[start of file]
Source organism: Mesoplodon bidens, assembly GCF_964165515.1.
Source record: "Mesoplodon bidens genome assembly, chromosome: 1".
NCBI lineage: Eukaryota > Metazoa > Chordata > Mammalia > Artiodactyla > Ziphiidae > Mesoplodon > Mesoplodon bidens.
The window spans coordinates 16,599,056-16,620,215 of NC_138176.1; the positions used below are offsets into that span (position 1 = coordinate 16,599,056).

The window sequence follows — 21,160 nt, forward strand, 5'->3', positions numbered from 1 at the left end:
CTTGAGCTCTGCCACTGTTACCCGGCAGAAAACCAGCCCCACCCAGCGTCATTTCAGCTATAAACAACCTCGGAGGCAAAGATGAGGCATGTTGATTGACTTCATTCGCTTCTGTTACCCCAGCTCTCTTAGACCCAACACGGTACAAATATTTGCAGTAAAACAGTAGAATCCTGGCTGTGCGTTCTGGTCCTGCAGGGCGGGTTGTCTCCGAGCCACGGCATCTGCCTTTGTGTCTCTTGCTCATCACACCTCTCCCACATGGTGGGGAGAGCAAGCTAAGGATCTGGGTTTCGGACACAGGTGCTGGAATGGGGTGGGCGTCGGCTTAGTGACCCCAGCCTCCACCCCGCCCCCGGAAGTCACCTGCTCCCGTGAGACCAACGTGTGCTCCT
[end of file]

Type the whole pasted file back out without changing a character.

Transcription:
Source organism: Mesoplodon bidens, assembly GCF_964165515.1.
Source record: "Mesoplodon bidens genome assembly, chromosome: 1".
NCBI lineage: Eukaryota > Metazoa > Chordata > Mammalia > Artiodactyla > Ziphiidae > Mesoplodon > Mesoplodon bidens.
The window spans coordinates 16,599,056-16,620,215 of NC_138176.1; the positions used below are offsets into that span (position 1 = coordinate 16,599,056).

The window sequence follows — 21,160 nt, forward strand, 5'->3', positions numbered from 1 at the left end:
CTTGAGCTCTGCCACTGTTACCCGGCAGAAAACCAGCCCCACCCAGCGTCATTTCAGCTATAAACAACCTCGGAGGCAAAGATGAGGCATGTTGATTGACTTCATTCGCTTCTGTTACCCCAGCTCTCTTAGACCCAACACGGTACAAATATTTGCAGTAAAACAGTAGAATCCTGGCTGTGCGTTCTGGTCCTGCAGGGCGGGTTGTCTCCGAGCCACGGCATCTGCCTTTGTGTCTCTTGCTCATCACACCTCTCCCACATGGTGGGGAGAGCAAGCTAAGGATCTGGGTTTCGGACACAGGTGCTGGAATGGGGTGGGCGTCGGCTTAGTGACCCCAGCCTCCACCCCGCCCCCGGAAGTCACCTGCTCCCGTGAGACCAACGTGTGCTCCT